With the original release half boot Skeletor (Design by Mark Taylor), released in 1982.
With the Masters of the Universe Classics Laser Light Skeletor (2015)
With Battle Blade Skeletor (1992), also designed by David Wolfram
With “New Adventures” Skeletor, Disks of Doom Skeletor and Battle Blade Skeletor. All designed by David Wolfram or based off of designs by David Wolfram.

10 thoughts on “Barbarossa Custom Creations Laser Light Skeletor

  1. Excellent work by Barbarossa, as always. The little tweaks improve the figure a fair bit! Alas, even this custom is out of my price range. Of course, if I had the cash, I’d be going after his Keldor, Geldor, and Lodar customs! They’re awesome “should have been” vintage figures.

    1. I hear you. My price range for new figures is generally in the $30-$50 range. But, I wanted this so much I went ahead and sold off a few things to get it.

      I’ll have to check out Keldor/Geldor/Lodar, I haven’t seen those customs.

      1. I can’t remember where I saw them or I would link you, but they’re awesome! I generally top out at $50 too, but I totally sympathize, because it looks like I’ll have to sell a few things off too to be able to get a MOTUC Fisto! Just my luck that one of my top five favorites had to be the most expensive figure in the entire line!

        1. Yup, I did the same last year, in order to get a Fisto. Best I found was about $150, which is about $70 more than he was going for a few years ago. I did sell off his 200x accessories and got back about $50. But still!

          I’d love to get a MOTUC Panthor, but prices on those are absolutely crazy. Those used to go for about $80 on the secondary market.

          1. Yeah, Panthor is definitely another one. I really regret not getting one when he was “only” about $50 or so. I count myself lucky that I have Battle Cat, at least! I can live without most of the figures I’m missing who are really pricey, but Fisto and Kobra Khan are really must haves for me. I guess I’m just gonna have to suck it up at some point and save up the cash. Who knew having to drop out of MOTUC collecting for a few years would wind up being so expensive!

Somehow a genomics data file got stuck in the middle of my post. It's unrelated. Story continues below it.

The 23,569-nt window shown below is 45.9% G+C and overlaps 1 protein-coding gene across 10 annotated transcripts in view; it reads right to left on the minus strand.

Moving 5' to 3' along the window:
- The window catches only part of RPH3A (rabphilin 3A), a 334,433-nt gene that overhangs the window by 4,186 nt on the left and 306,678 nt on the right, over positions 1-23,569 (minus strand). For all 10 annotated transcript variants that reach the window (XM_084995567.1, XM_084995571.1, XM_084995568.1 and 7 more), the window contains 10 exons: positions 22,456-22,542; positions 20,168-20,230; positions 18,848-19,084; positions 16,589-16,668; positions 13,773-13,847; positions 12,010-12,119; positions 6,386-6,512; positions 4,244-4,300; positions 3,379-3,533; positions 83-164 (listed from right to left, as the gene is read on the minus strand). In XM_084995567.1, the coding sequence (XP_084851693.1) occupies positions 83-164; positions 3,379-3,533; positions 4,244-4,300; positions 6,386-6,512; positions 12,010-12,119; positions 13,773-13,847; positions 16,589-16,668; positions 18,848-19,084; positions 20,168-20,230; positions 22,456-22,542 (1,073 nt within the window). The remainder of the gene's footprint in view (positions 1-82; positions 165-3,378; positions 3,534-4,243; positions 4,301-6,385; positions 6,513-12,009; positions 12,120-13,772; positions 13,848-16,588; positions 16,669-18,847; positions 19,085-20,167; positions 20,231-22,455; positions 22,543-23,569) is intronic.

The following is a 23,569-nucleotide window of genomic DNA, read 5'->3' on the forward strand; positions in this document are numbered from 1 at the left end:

1. Wow, those are really sharp looking! I like that Lodar better than the Classics version. Neat and familiar looking without being just kit bashed. Thanks for sharing

          1. No problem! I agree for the most part, the only thing I’m not crazy about are the blank eyes, which I feel don’t really suit him. His accessories, in particular, are awesome! This one also manages to have removable armor, something Super 7 can’t seem to figure out. Though I have to say, that last pic of he and He-Man together give me a “What’s the safe word?” vibe, heh.

  2. of course, Barbarossa aren’t customizers.. they are bootlegs. Customs are one-off jobs.. if a production run of something that exists without paying for the rights (or getting them in some way) it’s bootleg.. still, not bad work.. just I hate it when people try to tricky themselves into giving themselves more ‘honour’ then they deserver. If I made a totally new Megadrive game and issued it on cartridge, it would be a pirate game.. pure and simple ^_^ it’s like people that think Fanart (even if you aren’t a fan) is parody art.. just trying to trick themselves…